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Dredge Over Troubled Waters

[whitespace] Moss Landing dredge
George Sakkestad

Muck Raking: Harbor officials and local scientists argue the risk of dumping Moss Landing dredge into Monterey Canyon doesn't warrant the cost of trucking it to a landfill.

Toxins found in Moss Landing dredge have triggered battles between the feds and Moss Landing Harbor--backed by scientists-- over the environmental risk of dumping contaminated sediments into the Monterey Canyon

By Mary Spicuzza

WITH AN EFFORTLESS thrust of its tail, the sleek catshark glides past a brilliant orange-and-white spotted ratfish. Hovering just above the floor of its saltwater home, the wide-eyed ratfish is too busy scanning the sandy sediment for food to acknowledge the circling shark. Nearby, pastel pink king crabs, covered in sharp spines, crawl over fossilized sea sponges, while a soft mushroom coral stretches dozens of otherworldly tentacles to feed on its tiny prey. A fluorescent purple pom-pom anemone rolls along the sea floor, looking like the lost city of Atlantis' glowing answer to a desert tumbleweed.

With more than 40 other species, these creatures make up the Monterey Bay Aquarium's new exhibit, "Mysteries of the Deep: The First Major Exhibit From Earth's Last Frontier." The show, which opened at the aquarium this month, offers a glimpse of the vast ecosystem thriving in the deep seas of Monterey Canyon, the huge submarine canyon that stretches through the bay for more than 50 miles and drops to depths of 10,000 feet. The exhibit reveals a canyon rich with glowing colors and diverse life--a world that only a century ago scientists believed was barren and lifeless.

Twenty minutes north of the aquarium, and just a few hundred meters from the mouth of the majestic canyon, Moss Landing Harbor provides a very different look at life within the Monterey Bay National Marine Sanctuary. Yet the two are inextricably linked. In 1947, the Army Corps of Engineers cut the harbor into the coastline near the mouth of the Salinas River and neighboring sloughs. Ever since, the corps and the harbor district have dredged the muddy sediment flowing from the watershed--which would have buried the port long ago--and dumped it into the canyon.

In the shadow of PG&E's massive power plant, a cheerful roadside sign greets Highway 1 travelers: "Welcome to Moss Landing: Heart of the Monterey Bay." But the quiet coastal town, 8 miles south of Watsonville, is also the heart of a battle over dredging being waged between harbor officials backed by local scientists and various government agencies backed by environmental groups.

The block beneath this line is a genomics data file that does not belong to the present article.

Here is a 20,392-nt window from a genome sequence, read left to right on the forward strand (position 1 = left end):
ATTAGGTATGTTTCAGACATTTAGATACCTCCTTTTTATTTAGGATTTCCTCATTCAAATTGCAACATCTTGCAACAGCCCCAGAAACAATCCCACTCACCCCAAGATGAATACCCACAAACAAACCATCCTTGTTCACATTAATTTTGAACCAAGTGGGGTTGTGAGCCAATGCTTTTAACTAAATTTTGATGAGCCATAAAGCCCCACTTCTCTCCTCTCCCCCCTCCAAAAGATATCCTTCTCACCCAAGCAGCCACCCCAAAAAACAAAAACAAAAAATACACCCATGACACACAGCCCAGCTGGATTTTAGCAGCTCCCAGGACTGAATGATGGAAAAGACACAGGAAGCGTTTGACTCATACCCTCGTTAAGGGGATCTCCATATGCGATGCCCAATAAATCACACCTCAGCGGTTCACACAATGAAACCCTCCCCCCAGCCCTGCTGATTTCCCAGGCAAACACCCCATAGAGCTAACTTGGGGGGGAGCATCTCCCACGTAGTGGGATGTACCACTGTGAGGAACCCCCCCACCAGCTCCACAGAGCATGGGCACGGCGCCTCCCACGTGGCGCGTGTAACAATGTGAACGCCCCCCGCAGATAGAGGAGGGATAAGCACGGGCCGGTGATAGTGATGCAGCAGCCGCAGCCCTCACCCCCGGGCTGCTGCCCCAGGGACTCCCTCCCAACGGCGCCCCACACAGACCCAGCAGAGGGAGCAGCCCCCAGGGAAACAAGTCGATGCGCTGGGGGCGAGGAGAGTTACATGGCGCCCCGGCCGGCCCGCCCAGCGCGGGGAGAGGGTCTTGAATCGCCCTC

Harbormaster Jim Stilwell says that there is no problem with disposing of sediments dredged from the harbor in the canyon. Holding a termite-infested chunk of wood that was once the bottom of a boat buried in harbor mud, Stilwell argues the trouble is federal sediment contamination regulations.

"The animals are healthy. There're no problems. So why is someone trying to create a problem ... or solve a problem that doesn't exist?" Stilwell asks incredulously. Local scientists from the Monterey Bay Aquarium Research Institute (MBARI) and Moss Landing Marine Laboratory agree, saying there is no proof that dumping the dredge into the canyon is putting wildlife, the food chain or people at risk.

But the Environmental Protection Agency, the California Department of Fish and Game and environmentalists say that high levels of toxins, and chemicals like DDT, which can bioaccumulate in the food chain, make some of the dredge a potential threat to the environment and human health and unsuitable for ocean dumping. They insist that every harbor, even small ones next to giant canyons and bustling with scientific research, must obey national standards governing the disposal of toxic sediments.

This month marks the one-year anniversary of an emergency dredging that sent ripples throughout the sanctuary community, which was busily preparing to greet President Clinton for last summer's Year of the Ocean festivities. After months of meetings, those involved have yet to agree on the problems--much less settle on a solution.

In a very different exhibition of the mysteries of the deep, science, politics, environmentalism, regulation, cost, ideology and toxic runoff swirl in the muddy waters of Moss Landing. The debate over this tiny harbor--which was declared a high-priority toxic hot spot by the California Regional Water Quality Control Board in January--grows with every drop of rain.

Dock of the Bay

RAYS OF SUNLIGHT break the late morning haze, the moist harbor air heavy with the smell of fish. Jerry Sawyer shuffles along Moss Landing's wood-planked pier where he docks his family's boat, a fishing pole in one hand and five-gallon plastic bucket in the other.

The U.S. government planned Moss Landing as a port for shipping military commodities. According to Stilwell, the Navy hoped to use Monterey Canyon as a submarine launch. But fishermen like Sawyer quickly flocked to the area, whose waters boast some of the richest marine life along the California coast. The 600-boat dock is now home to more than 300 commercial fishing vessels, which haul in loads of sardines, squid, salmon, crab and rockfish. Although a relatively small port, it pulls in twice as much fish as other harbors on the central coast, Stilwell says.

Moss Landing Harbor isn't unique in its dredging woes. Every human-made harbor needs to dredge its channels and berths, as sediments from the watershed wash in and settle on the ocean floor. Moss Landing's dredging operation is relatively small. Only about 200,000 cubic yards of waste, a 10th of the sediment dug out of San Francisco Bay during its maintenance dredging, are sucked from Moss Landing each year.